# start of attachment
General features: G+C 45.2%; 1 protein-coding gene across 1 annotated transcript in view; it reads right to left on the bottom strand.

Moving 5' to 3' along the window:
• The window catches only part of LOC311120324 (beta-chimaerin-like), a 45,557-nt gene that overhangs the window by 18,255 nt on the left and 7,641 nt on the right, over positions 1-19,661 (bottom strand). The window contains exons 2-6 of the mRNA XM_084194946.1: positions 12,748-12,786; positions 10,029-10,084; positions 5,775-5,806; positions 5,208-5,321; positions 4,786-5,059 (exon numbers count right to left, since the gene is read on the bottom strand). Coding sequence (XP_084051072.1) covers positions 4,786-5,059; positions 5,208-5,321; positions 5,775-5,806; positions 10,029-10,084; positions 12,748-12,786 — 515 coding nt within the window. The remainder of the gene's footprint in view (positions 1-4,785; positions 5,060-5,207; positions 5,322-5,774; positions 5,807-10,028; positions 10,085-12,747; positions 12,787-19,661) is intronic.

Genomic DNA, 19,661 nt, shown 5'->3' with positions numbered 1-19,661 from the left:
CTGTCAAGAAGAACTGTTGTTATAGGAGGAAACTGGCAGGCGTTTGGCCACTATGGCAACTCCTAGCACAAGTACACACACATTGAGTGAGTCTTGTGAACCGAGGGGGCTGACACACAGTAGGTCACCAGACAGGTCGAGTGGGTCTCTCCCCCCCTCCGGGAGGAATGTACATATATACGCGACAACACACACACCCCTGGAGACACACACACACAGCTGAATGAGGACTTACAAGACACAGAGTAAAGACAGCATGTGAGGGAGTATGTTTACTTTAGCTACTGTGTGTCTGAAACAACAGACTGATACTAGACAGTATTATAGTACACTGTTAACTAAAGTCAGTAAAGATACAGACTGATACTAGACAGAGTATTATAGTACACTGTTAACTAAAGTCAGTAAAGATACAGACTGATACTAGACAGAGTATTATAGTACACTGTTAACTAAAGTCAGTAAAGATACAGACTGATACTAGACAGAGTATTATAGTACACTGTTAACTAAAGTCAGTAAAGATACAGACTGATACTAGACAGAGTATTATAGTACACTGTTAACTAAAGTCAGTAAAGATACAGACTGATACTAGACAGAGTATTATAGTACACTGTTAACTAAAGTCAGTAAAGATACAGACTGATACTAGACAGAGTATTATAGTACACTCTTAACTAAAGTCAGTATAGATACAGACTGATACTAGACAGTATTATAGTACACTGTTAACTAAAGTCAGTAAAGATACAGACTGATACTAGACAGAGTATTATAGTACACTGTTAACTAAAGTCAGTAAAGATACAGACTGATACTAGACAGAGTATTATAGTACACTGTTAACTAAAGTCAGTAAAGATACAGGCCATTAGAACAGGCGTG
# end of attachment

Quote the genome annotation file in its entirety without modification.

General features: G+C 45.2%; 1 protein-coding gene across 1 annotated transcript in view; it reads right to left on the bottom strand.

Moving 5' to 3' along the window:
• The window catches only part of LOC311120324 (beta-chimaerin-like), a 45,557-nt gene that overhangs the window by 18,255 nt on the left and 7,641 nt on the right, over positions 1-19,661 (bottom strand). The window contains exons 2-6 of the mRNA XM_084194946.1: positions 12,748-12,786; positions 10,029-10,084; positions 5,775-5,806; positions 5,208-5,321; positions 4,786-5,059 (exon numbers count right to left, since the gene is read on the bottom strand). Coding sequence (XP_084051072.1) covers positions 4,786-5,059; positions 5,208-5,321; positions 5,775-5,806; positions 10,029-10,084; positions 12,748-12,786 — 515 coding nt within the window. The remainder of the gene's footprint in view (positions 1-4,785; positions 5,060-5,207; positions 5,322-5,774; positions 5,807-10,028; positions 10,085-12,747; positions 12,787-19,661) is intronic.

Genomic DNA, 19,661 nt, shown 5'->3' with positions numbered 1-19,661 from the left:
CTGTCAAGAAGAACTGTTGTTATAGGAGGAAACTGGCAGGCGTTTGGCCACTATGGCAACTCCTAGCACAAGTACACACACATTGAGTGAGTCTTGTGAACCGAGGGGGCTGACACACAGTAGGTCACCAGACAGGTCGAGTGGGTCTCTCCCCCCCTCCGGGAGGAATGTACATATATACGCGACAACACACACACCCCTGGAGACACACACACACAGCTGAATGAGGACTTACAAGACACAGAGTAAAGACAGCATGTGAGGGAGTATGTTTACTTTAGCTACTGTGTGTCTGAAACAACAGACTGATACTAGACAGTATTATAGTACACTGTTAACTAAAGTCAGTAAAGATACAGACTGATACTAGACAGAGTATTATAGTACACTGTTAACTAAAGTCAGTAAAGATACAGACTGATACTAGACAGAGTATTATAGTACACTGTTAACTAAAGTCAGTAAAGATACAGACTGATACTAGACAGAGTATTATAGTACACTGTTAACTAAAGTCAGTAAAGATACAGACTGATACTAGACAGAGTATTATAGTACACTGTTAACTAAAGTCAGTAAAGATACAGACTGATACTAGACAGAGTATTATAGTACACTGTTAACTAAAGTCAGTAAAGATACAGACTGATACTAGACAGAGTATTATAGTACACTCTTAACTAAAGTCAGTATAGATACAGACTGATACTAGACAGTATTATAGTACACTGTTAACTAAAGTCAGTAAAGATACAGACTGATACTAGACAGAGTATTATAGTACACTGTTAACTAAAGTCAGTAAAGATACAGACTGATACTAGACAGAGTATTATAGTACACTGTTAACTAAAGTCAGTAAAGATACAGGCCATTAGAACAGGCGTG